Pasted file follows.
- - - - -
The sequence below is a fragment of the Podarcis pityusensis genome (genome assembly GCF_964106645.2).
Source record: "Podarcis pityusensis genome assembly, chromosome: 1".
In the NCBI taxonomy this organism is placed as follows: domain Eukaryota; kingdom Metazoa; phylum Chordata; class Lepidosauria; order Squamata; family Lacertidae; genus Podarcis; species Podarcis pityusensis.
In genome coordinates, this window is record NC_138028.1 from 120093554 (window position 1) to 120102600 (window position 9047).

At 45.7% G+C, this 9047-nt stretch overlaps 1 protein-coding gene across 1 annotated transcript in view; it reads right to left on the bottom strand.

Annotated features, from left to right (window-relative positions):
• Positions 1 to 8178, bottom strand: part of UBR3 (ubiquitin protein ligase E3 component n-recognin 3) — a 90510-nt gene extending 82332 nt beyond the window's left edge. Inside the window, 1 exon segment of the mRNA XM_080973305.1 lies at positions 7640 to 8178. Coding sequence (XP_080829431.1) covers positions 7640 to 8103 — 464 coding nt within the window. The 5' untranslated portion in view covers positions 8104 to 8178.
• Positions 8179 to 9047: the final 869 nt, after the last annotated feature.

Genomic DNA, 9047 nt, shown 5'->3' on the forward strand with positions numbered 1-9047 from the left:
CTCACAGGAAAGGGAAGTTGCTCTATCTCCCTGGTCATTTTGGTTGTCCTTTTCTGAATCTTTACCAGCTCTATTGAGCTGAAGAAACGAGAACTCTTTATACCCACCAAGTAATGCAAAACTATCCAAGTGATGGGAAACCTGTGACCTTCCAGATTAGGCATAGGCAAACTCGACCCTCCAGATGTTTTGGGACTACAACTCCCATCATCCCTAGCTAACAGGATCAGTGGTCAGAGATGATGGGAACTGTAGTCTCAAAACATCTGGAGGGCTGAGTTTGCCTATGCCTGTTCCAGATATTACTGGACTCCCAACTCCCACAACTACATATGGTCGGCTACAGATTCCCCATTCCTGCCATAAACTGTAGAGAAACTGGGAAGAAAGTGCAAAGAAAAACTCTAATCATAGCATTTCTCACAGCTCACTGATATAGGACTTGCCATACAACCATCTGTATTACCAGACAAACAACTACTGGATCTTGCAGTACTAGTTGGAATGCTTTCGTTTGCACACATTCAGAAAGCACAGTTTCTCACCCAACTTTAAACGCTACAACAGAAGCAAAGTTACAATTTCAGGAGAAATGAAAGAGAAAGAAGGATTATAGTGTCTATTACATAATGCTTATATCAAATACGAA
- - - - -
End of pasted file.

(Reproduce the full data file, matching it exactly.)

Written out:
The sequence below is a fragment of the Podarcis pityusensis genome (genome assembly GCF_964106645.2).
Source record: "Podarcis pityusensis genome assembly, chromosome: 1".
In the NCBI taxonomy this organism is placed as follows: domain Eukaryota; kingdom Metazoa; phylum Chordata; class Lepidosauria; order Squamata; family Lacertidae; genus Podarcis; species Podarcis pityusensis.
In genome coordinates, this window is record NC_138028.1 from 120093554 (window position 1) to 120102600 (window position 9047).

At 45.7% G+C, this 9047-nt stretch overlaps 1 protein-coding gene across 1 annotated transcript in view; it reads right to left on the bottom strand.

Annotated features, from left to right (window-relative positions):
• Positions 1 to 8178, bottom strand: part of UBR3 (ubiquitin protein ligase E3 component n-recognin 3) — a 90510-nt gene extending 82332 nt beyond the window's left edge. Inside the window, 1 exon segment of the mRNA XM_080973305.1 lies at positions 7640 to 8178. Coding sequence (XP_080829431.1) covers positions 7640 to 8103 — 464 coding nt within the window. The 5' untranslated portion in view covers positions 8104 to 8178.
• Positions 8179 to 9047: the final 869 nt, after the last annotated feature.

Genomic DNA, 9047 nt, shown 5'->3' on the forward strand with positions numbered 1-9047 from the left:
CTCACAGGAAAGGGAAGTTGCTCTATCTCCCTGGTCATTTTGGTTGTCCTTTTCTGAATCTTTACCAGCTCTATTGAGCTGAAGAAACGAGAACTCTTTATACCCACCAAGTAATGCAAAACTATCCAAGTGATGGGAAACCTGTGACCTTCCAGATTAGGCATAGGCAAACTCGACCCTCCAGATGTTTTGGGACTACAACTCCCATCATCCCTAGCTAACAGGATCAGTGGTCAGAGATGATGGGAACTGTAGTCTCAAAACATCTGGAGGGCTGAGTTTGCCTATGCCTGTTCCAGATATTACTGGACTCCCAACTCCCACAACTACATATGGTCGGCTACAGATTCCCCATTCCTGCCATAAACTGTAGAGAAACTGGGAAGAAAGTGCAAAGAAAAACTCTAATCATAGCATTTCTCACAGCTCACTGATATAGGACTTGCCATACAACCATCTGTATTACCAGACAAACAACTACTGGATCTTGCAGTACTAGTTGGAATGCTTTCGTTTGCACACATTCAGAAAGCACAGTTTCTCACCCAACTTTAAACGCTACAACAGAAGCAAAGTTACAATTTCAGGAGAAATGAAAGAGAAAGAAGGATTATAGTGTCTATTACATAATGCTTATATCAAATACGAA